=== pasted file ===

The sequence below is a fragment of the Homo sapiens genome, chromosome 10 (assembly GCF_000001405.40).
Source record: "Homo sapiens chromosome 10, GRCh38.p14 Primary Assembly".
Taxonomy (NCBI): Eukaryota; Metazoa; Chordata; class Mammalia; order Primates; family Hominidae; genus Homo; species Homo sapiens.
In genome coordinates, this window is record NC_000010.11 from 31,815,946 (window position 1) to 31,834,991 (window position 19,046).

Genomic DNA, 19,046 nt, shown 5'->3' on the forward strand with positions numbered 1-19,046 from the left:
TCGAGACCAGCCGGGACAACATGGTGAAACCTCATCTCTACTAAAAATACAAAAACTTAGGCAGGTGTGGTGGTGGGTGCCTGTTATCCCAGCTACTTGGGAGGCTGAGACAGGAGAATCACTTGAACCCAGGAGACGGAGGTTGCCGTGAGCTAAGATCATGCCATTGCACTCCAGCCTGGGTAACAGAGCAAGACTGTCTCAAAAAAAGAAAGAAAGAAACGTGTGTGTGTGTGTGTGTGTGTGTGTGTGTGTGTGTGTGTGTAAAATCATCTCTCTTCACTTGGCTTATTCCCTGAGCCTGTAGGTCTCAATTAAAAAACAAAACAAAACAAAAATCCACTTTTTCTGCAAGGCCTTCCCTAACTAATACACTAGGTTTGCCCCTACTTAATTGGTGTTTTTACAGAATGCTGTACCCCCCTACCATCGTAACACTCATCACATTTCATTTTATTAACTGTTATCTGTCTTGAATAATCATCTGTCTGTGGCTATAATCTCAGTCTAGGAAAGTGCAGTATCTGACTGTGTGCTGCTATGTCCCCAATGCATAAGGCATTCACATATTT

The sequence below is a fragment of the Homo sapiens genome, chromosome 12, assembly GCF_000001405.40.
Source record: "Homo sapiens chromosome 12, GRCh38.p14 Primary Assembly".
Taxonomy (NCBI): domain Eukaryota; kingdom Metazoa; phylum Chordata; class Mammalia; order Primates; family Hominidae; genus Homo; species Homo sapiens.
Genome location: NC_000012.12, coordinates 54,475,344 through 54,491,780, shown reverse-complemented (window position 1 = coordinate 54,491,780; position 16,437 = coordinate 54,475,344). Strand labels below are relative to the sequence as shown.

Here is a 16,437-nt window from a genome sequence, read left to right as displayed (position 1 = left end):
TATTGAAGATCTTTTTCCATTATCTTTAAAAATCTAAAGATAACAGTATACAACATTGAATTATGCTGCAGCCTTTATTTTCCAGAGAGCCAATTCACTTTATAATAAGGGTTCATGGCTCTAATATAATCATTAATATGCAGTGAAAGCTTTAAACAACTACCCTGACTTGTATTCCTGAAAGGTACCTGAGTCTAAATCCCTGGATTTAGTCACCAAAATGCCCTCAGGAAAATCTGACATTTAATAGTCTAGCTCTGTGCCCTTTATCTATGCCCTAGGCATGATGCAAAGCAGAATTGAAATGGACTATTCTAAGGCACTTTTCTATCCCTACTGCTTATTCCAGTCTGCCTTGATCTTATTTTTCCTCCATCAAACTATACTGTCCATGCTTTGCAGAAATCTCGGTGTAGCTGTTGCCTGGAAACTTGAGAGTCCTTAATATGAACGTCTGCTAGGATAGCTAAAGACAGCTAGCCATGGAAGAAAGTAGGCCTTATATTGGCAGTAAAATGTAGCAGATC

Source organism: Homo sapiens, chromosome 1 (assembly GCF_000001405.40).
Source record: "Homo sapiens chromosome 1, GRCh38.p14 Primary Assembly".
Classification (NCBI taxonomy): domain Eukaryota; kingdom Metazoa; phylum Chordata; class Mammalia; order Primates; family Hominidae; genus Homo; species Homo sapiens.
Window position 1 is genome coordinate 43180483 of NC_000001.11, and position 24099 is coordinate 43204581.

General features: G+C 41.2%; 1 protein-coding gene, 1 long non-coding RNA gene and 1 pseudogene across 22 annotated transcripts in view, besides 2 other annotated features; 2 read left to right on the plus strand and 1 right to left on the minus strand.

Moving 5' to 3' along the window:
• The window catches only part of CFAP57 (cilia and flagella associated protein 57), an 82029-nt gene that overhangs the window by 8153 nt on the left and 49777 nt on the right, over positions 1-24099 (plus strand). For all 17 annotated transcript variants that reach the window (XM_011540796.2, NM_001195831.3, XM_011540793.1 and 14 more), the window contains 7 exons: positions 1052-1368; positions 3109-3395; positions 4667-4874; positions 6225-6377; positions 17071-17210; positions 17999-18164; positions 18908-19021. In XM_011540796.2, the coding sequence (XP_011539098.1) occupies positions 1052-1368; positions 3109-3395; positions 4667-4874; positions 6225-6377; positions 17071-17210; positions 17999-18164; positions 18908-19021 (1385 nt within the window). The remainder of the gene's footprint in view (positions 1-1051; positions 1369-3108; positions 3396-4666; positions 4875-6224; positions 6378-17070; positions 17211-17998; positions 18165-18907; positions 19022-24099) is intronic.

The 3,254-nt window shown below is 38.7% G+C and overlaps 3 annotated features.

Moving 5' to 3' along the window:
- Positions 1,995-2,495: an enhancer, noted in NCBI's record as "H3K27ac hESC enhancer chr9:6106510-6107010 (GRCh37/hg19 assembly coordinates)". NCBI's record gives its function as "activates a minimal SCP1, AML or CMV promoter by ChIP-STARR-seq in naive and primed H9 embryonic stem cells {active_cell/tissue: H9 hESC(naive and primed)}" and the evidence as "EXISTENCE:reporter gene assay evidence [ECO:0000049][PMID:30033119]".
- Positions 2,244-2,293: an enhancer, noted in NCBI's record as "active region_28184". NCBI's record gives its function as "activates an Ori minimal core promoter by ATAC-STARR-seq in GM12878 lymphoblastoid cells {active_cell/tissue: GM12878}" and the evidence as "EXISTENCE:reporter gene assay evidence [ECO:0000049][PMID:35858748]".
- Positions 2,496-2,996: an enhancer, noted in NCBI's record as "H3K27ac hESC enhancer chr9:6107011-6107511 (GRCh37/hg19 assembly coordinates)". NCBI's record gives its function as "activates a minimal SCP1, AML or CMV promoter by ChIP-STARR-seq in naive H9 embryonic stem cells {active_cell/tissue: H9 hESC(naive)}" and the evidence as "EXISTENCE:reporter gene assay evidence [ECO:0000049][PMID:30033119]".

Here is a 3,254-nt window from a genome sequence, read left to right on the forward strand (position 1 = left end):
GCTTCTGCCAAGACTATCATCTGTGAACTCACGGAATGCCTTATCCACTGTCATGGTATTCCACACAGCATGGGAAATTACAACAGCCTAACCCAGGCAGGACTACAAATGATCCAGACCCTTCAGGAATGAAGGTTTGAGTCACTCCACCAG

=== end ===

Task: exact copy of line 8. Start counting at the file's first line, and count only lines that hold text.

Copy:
Source record: "Homo sapiens chromosome 12, GRCh38.p14 Primary Assembly".